So yes, I enjoy the film and whilst I wouldn't rate it as one of his best, I do appreciate a lot of the very unique elements presented which set it apart from most other films. If I had to give it some kind of score, I'd probably go 4/5. And that's based on the kind of film they wanted to make, in the time and place where it was made, and perhaps what they could have done better. Thanks for making me think of it. Guess I'd better watch it soon and see just how wrong I've been about it all. . . cheers, lol.



I've always liked Rope. I like how self-contained and focused it is. I like how it's essentially a retelling of Poe's The Tell-Tale Heart. I like late-career Stewart in an interesting and nuanced role (as opposed to a Mr. Rogers clone), and I particularly like his speech at the end, with is mix of righteous indignation and self-flagellation, as he realizes that ideas have consequences and all his interesting academic theories are horrific when someone puts them into action, something which people have discovered time and time again in real life, too.

Not too much more to say. There's nothing really tricky going on, I don't think, though I'm sure someone who's studied it more than me can point out a lot of subtle things I've either not noticed or just forgotten. It's just a very good, very straightforward thriller.
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Hitchcock considered Rope as something of an experiment. He stated in his lengthy Truffaut interviews: "I undertook Rope as a stunt; that's the only way I can describe it. I really don't know how I came to indulge in it."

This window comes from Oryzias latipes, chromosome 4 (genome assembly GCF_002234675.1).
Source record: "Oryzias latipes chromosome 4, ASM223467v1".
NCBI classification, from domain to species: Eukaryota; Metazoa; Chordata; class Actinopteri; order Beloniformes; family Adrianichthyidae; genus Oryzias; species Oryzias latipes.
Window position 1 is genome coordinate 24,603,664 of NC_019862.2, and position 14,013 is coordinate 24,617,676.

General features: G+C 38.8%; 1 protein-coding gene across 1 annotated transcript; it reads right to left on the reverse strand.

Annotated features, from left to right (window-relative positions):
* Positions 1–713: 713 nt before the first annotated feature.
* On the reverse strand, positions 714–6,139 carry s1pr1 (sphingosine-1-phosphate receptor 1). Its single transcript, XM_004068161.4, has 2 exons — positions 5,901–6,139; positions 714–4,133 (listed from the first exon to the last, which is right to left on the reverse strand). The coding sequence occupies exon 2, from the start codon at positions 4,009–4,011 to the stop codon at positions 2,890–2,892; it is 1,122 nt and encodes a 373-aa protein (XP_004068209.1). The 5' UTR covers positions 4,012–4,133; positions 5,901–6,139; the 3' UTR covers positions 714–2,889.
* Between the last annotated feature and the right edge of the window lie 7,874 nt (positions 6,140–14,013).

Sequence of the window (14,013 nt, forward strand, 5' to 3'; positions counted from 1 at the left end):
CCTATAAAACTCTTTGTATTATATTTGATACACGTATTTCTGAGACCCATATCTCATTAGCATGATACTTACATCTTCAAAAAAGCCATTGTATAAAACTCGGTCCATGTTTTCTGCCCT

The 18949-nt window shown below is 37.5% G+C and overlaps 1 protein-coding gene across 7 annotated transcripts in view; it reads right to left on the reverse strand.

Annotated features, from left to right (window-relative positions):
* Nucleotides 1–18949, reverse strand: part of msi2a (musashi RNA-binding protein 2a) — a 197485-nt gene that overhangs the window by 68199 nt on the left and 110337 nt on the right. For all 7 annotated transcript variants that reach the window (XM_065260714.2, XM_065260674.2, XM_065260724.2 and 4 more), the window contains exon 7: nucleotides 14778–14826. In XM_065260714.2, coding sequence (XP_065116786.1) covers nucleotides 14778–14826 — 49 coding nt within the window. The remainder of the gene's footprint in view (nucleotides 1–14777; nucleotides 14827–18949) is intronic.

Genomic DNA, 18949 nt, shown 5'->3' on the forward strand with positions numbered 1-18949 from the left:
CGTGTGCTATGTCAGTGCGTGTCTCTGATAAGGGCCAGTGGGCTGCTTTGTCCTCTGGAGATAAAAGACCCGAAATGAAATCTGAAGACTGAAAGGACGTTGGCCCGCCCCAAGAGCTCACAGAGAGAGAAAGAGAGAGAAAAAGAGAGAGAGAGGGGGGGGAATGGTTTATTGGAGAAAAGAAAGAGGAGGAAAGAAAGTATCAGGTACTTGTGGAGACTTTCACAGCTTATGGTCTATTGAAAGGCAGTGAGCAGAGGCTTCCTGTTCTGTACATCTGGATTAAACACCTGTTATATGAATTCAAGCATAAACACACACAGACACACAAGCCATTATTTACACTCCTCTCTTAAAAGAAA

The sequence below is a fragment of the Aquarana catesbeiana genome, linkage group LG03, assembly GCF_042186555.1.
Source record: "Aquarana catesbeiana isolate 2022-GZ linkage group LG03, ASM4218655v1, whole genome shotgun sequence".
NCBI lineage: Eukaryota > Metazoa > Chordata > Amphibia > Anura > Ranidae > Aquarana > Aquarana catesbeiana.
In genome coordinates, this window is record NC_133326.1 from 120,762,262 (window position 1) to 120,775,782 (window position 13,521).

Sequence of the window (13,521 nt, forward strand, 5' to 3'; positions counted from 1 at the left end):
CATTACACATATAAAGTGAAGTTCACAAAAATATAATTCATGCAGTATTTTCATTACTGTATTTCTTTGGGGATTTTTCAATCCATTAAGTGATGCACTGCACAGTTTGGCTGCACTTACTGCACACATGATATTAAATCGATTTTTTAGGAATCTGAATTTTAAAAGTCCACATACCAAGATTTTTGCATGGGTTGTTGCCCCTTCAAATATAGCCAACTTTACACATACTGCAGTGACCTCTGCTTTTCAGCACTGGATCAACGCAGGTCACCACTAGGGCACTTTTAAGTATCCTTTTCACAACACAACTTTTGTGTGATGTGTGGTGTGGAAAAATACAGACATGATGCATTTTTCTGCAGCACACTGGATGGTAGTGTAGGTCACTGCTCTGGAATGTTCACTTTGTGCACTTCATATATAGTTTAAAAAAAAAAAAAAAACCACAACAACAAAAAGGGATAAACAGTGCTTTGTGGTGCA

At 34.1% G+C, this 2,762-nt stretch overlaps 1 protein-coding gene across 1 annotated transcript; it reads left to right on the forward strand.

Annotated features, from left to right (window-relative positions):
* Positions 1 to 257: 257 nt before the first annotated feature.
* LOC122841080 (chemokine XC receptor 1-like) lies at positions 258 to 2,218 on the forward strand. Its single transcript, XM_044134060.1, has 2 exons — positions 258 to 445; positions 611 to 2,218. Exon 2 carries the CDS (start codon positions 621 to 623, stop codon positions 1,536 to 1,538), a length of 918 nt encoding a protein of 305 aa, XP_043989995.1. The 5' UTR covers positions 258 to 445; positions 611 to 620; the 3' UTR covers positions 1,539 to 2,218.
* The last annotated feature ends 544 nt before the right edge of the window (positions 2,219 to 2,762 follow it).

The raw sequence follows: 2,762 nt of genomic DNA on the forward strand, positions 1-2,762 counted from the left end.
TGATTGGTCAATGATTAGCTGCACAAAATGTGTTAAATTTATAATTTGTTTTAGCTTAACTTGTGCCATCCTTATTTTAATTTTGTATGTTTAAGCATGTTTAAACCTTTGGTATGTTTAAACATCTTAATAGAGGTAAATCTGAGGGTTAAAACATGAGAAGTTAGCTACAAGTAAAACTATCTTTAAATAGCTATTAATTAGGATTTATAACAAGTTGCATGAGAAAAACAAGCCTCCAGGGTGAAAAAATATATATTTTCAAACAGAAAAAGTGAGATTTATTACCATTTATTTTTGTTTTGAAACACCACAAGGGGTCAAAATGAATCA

To be sure, the film was interesting (inspired by the Leopold and Loeb murder of 1924), and technically it was a major milestone in terms of exceedingly long takes, which he notably increased in his subsequent Under Capricorn. But to my taste the film felt awkwardly self conscious, almost spoof-like. James Stewart was miscast as the detective, and even a gifted actor such as he could not bring off the incongruity.

The picture held one's interest because of Hitchcock's clever suspenseful tack of putting the body in the trunk, around which the story developed, and that, by itself, was memorable. But the picture had too much the feel of a second rate stage drama.

So the film was significant in terms of technique and innovation. But as a movie, it was only a curio. To my taste it would be amongst the bottom third of Hitchcock's films.

~Doc



I read your review. It's interesting how you say that the fact that Brandon and Phillip are lovers, is made clear by the housekeeper. How did the housekeeper make that clear exactly? I already guessed this, mostly cause of how the two act, toward each other, but I never got anything from it, from the housekeeper.



She asks them if they're going someplace or coming from someplace and it's her tone and the way she refers to them as a "unit". If you watch the scene again, it's the way she words the question and the exact line escapes me right now.